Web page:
Oral Health Care Strategies for Autism

istock_000015231692smallInformation in this article was made available from a guide for parents and dental providers of children with special needs developed by the Oklahoma Dental Foundation in partnership with several funders.  The entire guide is available for download at: Oral Health Care For Children With Special Health Care Needs

The following is an excerpt from page 11 of the guide.

Children with autism spectrum disorders can display a variety of behaviors and reactions that can complicate oral care. Coexisting conditions will be covered elsewhere in this guide. Use the following strategies to deal with behavioral issues and unusual responses to stimuli.

Desensitization
• Family member/caregiver pre-appointment interviews are critical
• Consider what time of day the child is the most calm and cooperative
• Some children display quick frustration and violent tempers. Keep a clear path around the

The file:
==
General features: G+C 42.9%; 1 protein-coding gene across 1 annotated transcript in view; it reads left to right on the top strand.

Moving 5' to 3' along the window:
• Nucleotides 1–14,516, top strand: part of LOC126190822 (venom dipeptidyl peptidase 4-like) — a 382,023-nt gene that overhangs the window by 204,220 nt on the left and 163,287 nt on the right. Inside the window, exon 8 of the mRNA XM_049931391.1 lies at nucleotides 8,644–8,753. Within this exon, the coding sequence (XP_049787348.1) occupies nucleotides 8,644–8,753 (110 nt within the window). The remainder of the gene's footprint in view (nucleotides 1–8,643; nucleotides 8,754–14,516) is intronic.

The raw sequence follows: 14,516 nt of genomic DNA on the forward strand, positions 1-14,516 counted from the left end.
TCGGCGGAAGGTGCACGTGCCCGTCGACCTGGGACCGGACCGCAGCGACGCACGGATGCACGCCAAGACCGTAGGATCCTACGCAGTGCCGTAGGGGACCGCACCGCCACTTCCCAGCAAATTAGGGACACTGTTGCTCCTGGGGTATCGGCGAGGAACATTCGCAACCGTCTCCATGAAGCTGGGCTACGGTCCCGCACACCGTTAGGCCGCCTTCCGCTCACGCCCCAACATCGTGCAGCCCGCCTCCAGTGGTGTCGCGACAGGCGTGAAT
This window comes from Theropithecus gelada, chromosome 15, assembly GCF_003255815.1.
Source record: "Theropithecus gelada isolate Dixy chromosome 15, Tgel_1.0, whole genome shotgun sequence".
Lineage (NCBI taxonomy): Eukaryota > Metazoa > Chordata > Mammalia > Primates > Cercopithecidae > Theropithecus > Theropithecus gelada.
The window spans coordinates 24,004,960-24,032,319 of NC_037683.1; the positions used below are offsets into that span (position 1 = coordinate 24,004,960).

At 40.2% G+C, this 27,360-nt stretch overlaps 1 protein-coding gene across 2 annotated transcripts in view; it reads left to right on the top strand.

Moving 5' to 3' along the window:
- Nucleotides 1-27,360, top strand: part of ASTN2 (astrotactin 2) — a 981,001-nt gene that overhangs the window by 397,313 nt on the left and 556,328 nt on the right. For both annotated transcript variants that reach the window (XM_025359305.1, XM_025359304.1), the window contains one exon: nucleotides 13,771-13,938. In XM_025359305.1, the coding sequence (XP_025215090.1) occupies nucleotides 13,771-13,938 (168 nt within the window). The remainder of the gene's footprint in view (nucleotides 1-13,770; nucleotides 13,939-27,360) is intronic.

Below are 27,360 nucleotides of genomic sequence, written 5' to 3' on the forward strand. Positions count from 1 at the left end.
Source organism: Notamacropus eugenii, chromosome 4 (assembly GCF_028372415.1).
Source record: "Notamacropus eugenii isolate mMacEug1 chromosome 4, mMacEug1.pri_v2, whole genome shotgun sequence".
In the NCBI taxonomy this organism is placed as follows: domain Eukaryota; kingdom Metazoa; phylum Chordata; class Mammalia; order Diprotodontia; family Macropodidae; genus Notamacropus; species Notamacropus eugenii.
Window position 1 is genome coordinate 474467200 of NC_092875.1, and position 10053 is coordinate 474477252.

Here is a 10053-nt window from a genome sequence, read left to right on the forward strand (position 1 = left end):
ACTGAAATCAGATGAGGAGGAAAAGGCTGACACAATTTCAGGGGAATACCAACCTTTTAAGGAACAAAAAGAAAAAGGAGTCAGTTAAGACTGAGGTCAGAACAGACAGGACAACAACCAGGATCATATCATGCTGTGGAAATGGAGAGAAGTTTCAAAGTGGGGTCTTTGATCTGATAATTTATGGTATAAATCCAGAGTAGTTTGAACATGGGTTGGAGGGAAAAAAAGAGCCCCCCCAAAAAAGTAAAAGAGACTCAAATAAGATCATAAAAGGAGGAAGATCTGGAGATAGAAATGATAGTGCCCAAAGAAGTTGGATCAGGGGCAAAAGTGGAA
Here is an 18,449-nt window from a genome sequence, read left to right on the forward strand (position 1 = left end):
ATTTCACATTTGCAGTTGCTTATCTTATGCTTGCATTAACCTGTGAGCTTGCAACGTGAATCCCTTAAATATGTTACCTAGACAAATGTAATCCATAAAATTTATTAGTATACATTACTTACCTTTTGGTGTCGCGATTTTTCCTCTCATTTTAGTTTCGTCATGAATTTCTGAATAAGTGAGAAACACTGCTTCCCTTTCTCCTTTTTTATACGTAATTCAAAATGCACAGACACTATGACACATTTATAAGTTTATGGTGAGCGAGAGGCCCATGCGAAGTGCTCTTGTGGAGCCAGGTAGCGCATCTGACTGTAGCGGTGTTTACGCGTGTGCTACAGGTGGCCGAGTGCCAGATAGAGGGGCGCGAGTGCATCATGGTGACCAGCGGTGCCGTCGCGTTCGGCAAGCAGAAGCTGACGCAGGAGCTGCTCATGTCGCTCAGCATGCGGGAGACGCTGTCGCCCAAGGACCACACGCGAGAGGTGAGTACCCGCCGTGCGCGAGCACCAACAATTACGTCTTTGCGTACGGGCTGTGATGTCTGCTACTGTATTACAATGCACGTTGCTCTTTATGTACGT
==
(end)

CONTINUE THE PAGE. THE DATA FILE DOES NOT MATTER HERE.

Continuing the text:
dental area to avoid injury and keep instruments out of reach
• Plan a desensitization appointment
• Let the child sit alone in the chair, floor or wherever they are comfortable until they adjust to the environment. Be creative, an exam can be given standing up for example
• Begin the exam with fingers only
• Use a toothbrush before instruments if the child is old enough to recognize the familiar object
• Ask permission with words or body language before starting dental treatment
• Do not expect the child to give a verbal ok before proceeding. If they don’t try to stop you,
then you have permission
• Make appointments short and positive

Avoiding Overstimulation
• Keep light out of the child’s eyes
• Turn down or off any music or intercom/PA systems
• Praise good behavior and ignore inappropriate behavior as much as possible
• Try to gain cooperation in the least restrictive manner before considering stabilization
• Refer to tips in the Behavioral Management for Oral Health section
• Use the same staff, dental office/chair and appointment time
• Ask staff to minimize distractions. Reduce sounds, odors (including perfumes or cologne) or anything else that might be disruptive to the child
• Allow time for the child to adjust to the noise level and get fully comfortable before starting dental treatment

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